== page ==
CJPME Factsheet 158, published August, 2012: This factsheet looks at the growing international opposition to Israeli colonies (a.k.a. “settlements”), and how such opposition manifests itself in Western society. This factsheet puts a focus on Western perceptions, and Canadian and US popular opposition to Israeli colonies.
Mainstream public opposition to Israeli “settlements”
Is mainstream opposition to Israel’s “settlements” growing?
Yes, very significantly. The following are examples of the scope and expression of this opposition:
The United Church of Canada (UCC): On August 17 2012, the 41st General Council of the United Church of Canada — the country’s second-largest Christian denomination — voted by a wide margin to call on Israel to dismantle the “settlements” and “the separation barrier in all sections where it crosses over the Green Line.” It also resolved to establish a church-wide campaign on “settlement products,” and to encourage UCC members to avoid any and all such products. [i] [ii]
Canadian Labour Congress (CLC): In May 2011, the 3-million-member CLC called for a ban of all goods produced and exported from the “settlements.” It also urged Canada’s government to exclude such goods from preferential tariff treatment under the Canada-Israel Free Trade Agreement. It urged Canadian companies to not profit from the occupation of Palestine and the siege on Gaza.
United Methodist Church (US): On May 2 2012, the United Methodist Church—the US’s largest Protestant denomination—passed a strongly worded resolution denouncing the occupation and “settlements”, and urging “all nations to prohibit the import of products made by companies in Israeli settlements on Palestinian land.”[iii]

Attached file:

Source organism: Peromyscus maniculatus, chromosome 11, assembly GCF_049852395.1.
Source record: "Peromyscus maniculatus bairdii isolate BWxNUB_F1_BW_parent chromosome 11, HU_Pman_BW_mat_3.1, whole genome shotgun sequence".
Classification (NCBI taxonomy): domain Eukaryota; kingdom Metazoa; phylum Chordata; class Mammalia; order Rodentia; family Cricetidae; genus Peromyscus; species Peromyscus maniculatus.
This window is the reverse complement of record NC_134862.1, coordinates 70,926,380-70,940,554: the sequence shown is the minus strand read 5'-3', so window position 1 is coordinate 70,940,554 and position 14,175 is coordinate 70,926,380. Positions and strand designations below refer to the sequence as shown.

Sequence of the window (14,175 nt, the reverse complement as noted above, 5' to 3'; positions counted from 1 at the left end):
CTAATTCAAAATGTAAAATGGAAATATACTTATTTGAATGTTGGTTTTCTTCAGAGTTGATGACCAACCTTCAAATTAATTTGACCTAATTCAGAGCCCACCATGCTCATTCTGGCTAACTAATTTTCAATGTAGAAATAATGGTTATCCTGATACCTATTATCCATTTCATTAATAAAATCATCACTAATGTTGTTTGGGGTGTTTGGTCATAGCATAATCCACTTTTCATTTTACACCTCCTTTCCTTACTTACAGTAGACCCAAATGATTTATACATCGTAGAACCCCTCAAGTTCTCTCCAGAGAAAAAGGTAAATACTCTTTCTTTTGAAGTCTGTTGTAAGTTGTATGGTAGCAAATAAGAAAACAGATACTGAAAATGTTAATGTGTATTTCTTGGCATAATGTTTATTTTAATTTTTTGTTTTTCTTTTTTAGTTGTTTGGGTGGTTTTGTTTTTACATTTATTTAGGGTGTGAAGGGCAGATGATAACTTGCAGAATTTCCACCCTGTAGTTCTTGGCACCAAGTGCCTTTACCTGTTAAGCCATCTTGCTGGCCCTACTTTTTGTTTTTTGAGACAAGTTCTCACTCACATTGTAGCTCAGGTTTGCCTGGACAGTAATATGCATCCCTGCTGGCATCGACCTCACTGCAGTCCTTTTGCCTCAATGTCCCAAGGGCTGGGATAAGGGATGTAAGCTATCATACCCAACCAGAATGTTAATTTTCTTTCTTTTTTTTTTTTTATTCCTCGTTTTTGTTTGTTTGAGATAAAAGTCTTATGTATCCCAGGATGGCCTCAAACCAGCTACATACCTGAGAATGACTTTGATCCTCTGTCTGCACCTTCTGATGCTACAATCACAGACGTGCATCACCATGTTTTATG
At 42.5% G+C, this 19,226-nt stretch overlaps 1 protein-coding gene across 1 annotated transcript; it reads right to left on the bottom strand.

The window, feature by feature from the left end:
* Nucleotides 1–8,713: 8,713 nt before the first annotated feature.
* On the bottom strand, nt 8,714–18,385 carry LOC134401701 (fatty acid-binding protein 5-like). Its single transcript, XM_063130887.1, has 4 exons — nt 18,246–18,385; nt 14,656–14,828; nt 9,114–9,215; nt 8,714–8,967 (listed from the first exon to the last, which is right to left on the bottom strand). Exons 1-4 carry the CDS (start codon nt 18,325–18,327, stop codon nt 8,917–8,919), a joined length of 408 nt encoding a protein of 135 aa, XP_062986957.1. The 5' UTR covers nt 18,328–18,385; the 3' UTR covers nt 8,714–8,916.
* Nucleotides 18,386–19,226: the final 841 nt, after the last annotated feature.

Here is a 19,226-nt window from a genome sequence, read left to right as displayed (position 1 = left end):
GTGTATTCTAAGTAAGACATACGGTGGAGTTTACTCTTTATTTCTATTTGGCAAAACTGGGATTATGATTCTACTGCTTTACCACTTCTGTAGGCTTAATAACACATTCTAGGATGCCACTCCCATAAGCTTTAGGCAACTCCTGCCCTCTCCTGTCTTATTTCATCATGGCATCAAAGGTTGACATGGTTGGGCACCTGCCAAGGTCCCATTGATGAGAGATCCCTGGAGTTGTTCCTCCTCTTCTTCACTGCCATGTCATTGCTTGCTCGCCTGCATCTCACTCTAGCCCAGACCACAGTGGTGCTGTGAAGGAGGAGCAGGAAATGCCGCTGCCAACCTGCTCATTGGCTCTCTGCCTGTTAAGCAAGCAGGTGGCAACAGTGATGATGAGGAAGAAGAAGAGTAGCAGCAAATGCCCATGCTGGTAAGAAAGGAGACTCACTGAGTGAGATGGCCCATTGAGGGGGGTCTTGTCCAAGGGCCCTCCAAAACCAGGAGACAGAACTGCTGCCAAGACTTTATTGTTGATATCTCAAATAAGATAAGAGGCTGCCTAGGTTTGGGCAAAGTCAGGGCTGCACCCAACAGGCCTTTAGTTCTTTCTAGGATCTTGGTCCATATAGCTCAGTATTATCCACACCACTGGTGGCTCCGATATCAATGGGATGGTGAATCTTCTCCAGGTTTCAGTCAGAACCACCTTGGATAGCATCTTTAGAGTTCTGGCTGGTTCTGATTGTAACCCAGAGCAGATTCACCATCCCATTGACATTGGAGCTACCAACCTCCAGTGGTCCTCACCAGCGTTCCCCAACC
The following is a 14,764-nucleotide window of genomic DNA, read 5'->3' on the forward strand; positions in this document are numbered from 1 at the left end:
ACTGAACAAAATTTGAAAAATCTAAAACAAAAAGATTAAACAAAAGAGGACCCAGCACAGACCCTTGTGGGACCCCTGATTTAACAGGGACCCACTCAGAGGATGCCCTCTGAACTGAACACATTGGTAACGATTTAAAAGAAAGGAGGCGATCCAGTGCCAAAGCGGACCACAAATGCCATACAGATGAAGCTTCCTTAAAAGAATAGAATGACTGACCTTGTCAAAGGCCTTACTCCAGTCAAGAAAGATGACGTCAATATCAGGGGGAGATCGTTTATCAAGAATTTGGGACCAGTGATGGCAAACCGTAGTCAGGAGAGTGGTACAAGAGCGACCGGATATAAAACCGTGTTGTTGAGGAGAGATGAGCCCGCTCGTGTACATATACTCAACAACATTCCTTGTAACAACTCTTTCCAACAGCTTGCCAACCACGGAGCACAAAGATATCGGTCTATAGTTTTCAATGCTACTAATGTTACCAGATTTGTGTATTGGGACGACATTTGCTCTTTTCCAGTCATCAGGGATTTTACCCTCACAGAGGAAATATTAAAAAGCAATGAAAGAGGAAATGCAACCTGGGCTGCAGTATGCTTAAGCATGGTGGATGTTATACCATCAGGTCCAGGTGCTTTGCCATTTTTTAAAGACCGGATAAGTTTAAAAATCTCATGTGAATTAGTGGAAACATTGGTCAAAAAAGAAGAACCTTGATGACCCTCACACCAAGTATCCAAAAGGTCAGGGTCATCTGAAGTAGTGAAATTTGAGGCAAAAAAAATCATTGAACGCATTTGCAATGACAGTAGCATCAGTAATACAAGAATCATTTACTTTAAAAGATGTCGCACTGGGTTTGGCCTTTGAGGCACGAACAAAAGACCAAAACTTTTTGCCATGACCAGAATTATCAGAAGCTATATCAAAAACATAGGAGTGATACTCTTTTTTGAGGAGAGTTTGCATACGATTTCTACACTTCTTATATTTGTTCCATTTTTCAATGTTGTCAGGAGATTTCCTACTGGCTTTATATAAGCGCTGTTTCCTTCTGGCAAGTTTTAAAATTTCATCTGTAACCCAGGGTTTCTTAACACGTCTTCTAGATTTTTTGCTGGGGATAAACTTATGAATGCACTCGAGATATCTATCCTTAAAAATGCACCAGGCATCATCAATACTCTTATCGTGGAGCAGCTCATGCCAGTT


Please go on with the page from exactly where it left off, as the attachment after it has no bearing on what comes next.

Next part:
The Presbyterian Church of the US: On July 7 2012, the US Presbyterian Church’s General Assembly voted with a 71 percent majority to boycott all Israeli products coming from the occupied Palestinian Territories.[iv]
Canadian Union of Public Employees (CUPE) Ontario division: In May 2006, CUPE’s 200,000-member Ontario Division resolved to support a boycott of Israel until Israel
“recognizes the Palestinian right to self-determination.” The decision was taken unanimously by the 896 members at the Ontario Division’s convention.[v]
Trade Union Congress, UK: In September 2009, Britain's 6.5-million-member TUC called for a boycott and sanctions campaign against Israel; it also called for a ban on goods originating from the “settlements” and an end to the EU’s preferential trade treatment of Israel.[vi]